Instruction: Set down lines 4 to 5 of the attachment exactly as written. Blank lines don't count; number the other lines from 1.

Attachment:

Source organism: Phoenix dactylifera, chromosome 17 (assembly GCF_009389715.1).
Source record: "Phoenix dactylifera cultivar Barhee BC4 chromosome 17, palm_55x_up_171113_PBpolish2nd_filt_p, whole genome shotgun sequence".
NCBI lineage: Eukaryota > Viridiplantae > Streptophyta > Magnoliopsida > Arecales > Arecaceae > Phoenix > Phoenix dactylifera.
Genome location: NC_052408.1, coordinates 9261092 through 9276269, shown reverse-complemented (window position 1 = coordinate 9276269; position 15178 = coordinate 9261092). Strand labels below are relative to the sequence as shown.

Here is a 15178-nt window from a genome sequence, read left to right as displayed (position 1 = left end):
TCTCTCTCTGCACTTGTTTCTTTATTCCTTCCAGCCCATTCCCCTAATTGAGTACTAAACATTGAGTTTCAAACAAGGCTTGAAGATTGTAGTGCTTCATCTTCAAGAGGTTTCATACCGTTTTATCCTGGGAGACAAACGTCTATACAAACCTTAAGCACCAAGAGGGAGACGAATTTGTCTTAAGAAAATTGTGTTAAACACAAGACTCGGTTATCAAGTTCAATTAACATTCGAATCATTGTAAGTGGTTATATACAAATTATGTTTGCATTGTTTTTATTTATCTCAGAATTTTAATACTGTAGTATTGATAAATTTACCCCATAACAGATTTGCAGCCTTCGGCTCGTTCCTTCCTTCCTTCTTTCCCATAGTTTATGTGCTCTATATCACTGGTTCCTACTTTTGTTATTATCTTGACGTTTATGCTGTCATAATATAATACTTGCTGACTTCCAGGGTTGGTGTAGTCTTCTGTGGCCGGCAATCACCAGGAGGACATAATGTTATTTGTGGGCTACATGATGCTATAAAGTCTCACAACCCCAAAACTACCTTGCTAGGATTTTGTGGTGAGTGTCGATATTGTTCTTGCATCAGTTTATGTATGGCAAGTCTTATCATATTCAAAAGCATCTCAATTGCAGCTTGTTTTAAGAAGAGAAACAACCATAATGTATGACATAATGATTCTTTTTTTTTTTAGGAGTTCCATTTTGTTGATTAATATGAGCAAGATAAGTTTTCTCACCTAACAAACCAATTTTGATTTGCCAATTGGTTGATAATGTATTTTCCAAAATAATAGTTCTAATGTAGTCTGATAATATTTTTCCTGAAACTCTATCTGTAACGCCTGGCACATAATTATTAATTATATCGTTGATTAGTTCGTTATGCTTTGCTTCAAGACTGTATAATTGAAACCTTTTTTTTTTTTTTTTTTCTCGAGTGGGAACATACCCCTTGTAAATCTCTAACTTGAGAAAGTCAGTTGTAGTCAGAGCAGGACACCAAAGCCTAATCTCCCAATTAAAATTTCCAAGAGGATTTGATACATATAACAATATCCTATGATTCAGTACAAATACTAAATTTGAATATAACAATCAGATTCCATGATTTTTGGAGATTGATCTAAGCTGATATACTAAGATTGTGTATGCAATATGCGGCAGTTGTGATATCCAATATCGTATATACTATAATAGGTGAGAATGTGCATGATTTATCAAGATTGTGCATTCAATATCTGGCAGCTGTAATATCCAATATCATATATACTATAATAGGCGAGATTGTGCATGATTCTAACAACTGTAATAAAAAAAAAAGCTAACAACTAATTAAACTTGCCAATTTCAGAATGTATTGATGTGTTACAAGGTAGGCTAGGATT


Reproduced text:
Genome location: NC_052408.1, coordinates 9261092 through 9276269, shown reverse-complemented (window position 1 = coordinate 9276269; position 15178 = coordinate 9261092). Strand labels below are relative to the sequence as shown.

Here is a 15178-nt window from a genome sequence, read left to right as displayed (position 1 = left end):